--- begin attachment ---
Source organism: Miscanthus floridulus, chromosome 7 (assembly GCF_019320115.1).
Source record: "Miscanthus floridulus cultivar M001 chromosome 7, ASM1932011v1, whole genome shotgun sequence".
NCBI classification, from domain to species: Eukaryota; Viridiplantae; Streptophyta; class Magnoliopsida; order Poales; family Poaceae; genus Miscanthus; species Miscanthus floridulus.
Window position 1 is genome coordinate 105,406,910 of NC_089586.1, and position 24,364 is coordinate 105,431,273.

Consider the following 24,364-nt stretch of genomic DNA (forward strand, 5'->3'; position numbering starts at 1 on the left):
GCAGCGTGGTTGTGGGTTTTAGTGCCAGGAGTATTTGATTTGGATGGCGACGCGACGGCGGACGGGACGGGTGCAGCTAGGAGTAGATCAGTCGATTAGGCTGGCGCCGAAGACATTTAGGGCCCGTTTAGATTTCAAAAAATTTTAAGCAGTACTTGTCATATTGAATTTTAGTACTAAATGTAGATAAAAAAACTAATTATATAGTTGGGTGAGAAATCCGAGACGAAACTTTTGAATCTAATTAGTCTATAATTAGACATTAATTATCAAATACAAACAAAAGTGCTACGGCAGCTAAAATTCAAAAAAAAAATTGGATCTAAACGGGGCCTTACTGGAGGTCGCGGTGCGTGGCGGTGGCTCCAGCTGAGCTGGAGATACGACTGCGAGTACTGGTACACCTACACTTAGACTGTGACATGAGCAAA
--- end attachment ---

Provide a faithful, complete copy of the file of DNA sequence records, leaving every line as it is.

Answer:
Source organism: Miscanthus floridulus, chromosome 7 (assembly GCF_019320115.1).
Source record: "Miscanthus floridulus cultivar M001 chromosome 7, ASM1932011v1, whole genome shotgun sequence".
NCBI classification, from domain to species: Eukaryota; Viridiplantae; Streptophyta; class Magnoliopsida; order Poales; family Poaceae; genus Miscanthus; species Miscanthus floridulus.
Window position 1 is genome coordinate 105,406,910 of NC_089586.1, and position 24,364 is coordinate 105,431,273.

Consider the following 24,364-nt stretch of genomic DNA (forward strand, 5'->3'; position numbering starts at 1 on the left):
GCAGCGTGGTTGTGGGTTTTAGTGCCAGGAGTATTTGATTTGGATGGCGACGCGACGGCGGACGGGACGGGTGCAGCTAGGAGTAGATCAGTCGATTAGGCTGGCGCCGAAGACATTTAGGGCCCGTTTAGATTTCAAAAAATTTTAAGCAGTACTTGTCATATTGAATTTTAGTACTAAATGTAGATAAAAAAACTAATTATATAGTTGGGTGAGAAATCCGAGACGAAACTTTTGAATCTAATTAGTCTATAATTAGACATTAATTATCAAATACAAACAAAAGTGCTACGGCAGCTAAAATTCAAAAAAAAAATTGGATCTAAACGGGGCCTTACTGGAGGTCGCGGTGCGTGGCGGTGGCTCCAGCTGAGCTGGAGATACGACTGCGAGTACTGGTACACCTACACTTAGACTGTGACATGAGCAAA